Fausset's Bible Dictionary 
(See Esther .) Son of Hammedatha "the Agagite," probably of Amalekite origin ( Numbers 24:7; Numbers 24:20; 1 Samuel 15:8). The Amalekites had from the first pursued Israel with unrelenting spite ( Exodus 17:16, margin; Deuteronomy 25:17-19), and were consequently all but exterminated by Israel ( 1 Samuel 15:8; 1 Samuel 30:17; 2 Samuel 8:12; 1 Chronicles 4:43). A survivor of such a race would instinctively hate Israel and every Jew. Elevated by one of those sudden turns which are frequent in despotic states where all depends on the whim of the autocrat, he showed that jealousy of any omission of respect which is characteristic of upstarts.
These two motives account for his monstrous scheme of revenge whereby he intended to exterminate a whole nation for the affront of omission of respect on the part of the one individual, Mordecai. God's retributive judgment and overruling providence are remarkably illustrated; his wicked plot backfired on himself; the honours which he designed for himself he, in spite of himself, heaped on the man whom he so scornfully hated; and the gallows on which he meant to hang Mordecai was that on which he was hanged himself ( Psalms 7:15-16).
Morrish Bible Dictionary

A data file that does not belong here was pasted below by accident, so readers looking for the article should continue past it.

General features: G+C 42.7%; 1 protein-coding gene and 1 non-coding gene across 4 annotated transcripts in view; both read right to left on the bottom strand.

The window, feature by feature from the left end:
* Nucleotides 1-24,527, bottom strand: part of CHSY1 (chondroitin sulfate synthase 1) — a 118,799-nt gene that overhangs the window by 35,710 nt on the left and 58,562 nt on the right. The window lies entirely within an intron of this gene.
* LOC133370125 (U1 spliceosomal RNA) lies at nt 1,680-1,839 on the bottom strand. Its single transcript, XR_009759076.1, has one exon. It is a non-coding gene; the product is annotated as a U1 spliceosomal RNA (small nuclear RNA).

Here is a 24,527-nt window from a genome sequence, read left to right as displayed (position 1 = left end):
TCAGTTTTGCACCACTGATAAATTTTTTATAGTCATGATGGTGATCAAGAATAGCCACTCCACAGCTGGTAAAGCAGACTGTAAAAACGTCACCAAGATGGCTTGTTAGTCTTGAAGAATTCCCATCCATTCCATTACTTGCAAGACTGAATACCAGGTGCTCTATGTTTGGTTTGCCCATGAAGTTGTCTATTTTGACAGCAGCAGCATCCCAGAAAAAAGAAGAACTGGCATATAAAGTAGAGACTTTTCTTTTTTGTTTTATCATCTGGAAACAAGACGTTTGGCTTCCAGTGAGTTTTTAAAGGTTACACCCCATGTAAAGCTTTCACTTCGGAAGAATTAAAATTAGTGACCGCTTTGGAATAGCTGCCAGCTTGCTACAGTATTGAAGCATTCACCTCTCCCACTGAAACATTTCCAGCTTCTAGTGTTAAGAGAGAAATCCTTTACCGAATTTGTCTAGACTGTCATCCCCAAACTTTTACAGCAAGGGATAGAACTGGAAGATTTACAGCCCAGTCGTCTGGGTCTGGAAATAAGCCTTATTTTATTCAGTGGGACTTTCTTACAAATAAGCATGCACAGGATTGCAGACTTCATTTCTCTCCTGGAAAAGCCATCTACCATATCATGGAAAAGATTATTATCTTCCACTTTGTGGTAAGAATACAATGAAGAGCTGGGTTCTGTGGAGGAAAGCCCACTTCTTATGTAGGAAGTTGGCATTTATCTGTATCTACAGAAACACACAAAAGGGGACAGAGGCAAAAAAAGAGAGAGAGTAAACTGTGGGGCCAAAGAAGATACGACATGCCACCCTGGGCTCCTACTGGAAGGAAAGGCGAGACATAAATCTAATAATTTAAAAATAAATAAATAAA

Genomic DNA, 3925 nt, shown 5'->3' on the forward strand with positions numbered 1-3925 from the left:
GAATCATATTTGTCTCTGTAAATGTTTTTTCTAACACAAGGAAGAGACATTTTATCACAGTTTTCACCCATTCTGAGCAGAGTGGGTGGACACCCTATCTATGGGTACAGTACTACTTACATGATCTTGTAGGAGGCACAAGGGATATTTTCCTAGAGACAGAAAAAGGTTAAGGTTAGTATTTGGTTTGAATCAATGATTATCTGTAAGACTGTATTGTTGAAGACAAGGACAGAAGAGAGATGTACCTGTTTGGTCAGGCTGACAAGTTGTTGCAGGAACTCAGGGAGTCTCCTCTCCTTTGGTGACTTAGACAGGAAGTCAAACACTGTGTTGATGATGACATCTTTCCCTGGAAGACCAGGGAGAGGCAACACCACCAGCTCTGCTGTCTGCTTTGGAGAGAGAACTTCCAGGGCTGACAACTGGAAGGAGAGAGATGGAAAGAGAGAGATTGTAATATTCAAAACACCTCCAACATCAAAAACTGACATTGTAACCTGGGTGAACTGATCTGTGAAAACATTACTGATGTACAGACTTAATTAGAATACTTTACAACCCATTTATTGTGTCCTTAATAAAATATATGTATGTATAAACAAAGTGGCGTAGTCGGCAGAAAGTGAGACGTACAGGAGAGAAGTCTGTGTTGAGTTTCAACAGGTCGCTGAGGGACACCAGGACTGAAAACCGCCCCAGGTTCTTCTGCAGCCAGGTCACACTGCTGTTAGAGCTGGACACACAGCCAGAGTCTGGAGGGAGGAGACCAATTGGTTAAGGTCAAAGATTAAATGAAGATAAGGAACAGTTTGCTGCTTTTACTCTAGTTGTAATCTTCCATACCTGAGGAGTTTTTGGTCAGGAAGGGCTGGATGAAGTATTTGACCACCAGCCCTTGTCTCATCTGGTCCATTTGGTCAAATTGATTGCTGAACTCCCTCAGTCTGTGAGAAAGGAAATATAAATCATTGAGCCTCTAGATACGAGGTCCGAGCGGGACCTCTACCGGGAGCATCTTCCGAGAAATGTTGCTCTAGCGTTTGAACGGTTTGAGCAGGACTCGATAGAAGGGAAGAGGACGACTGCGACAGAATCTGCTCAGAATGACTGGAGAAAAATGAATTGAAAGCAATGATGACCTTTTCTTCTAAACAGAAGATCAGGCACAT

The chief minister of Ahasuerus in the time of Esther. He was called 'the Agagite,' which associated him with the Amalekites, a people that had attacked Israel maliciously. Perpetual warfare had been pronounced against them by Jehovah and this accounts for Mordecai's refusal to pay Haman reverence, which so wounded his pride and aroused his anger that he plotted to destroy not only Mordecai but all the Jews that were in the king's dominions. His offer of the immense sum of 10,000 talents of silver ought to have shown the king that he had some sinister end in view. Lots were drawn to get a propitious day for their destruction. Not wishing however to wait for that distant day, he thought he would get rid of Mordecai at once by hanging him, and prepared a gallows for the purpose, intending in the morning to ask for his life. But God, who was watching over all, caused that the king on that very night should be reminded of Mordecai's services, which resulted in Haman being compelled to take his intended victim through the city on the king's horse, and proclaim him as the man whom the king delighted to honour. Then Esther pleaded for her life, and the salvation of her people, pointing out Haman as the one who had plotted their destruction; and he was hanged on the very gallows he had prepared for Mordecai: cf. Proverbs 26:27 . The ten sons of Haman lost their lives also. Thus God watched over His people in their captivity and made the device of their enemy to fall upon his own head, as it will be with Satan. Esther 3 - 9.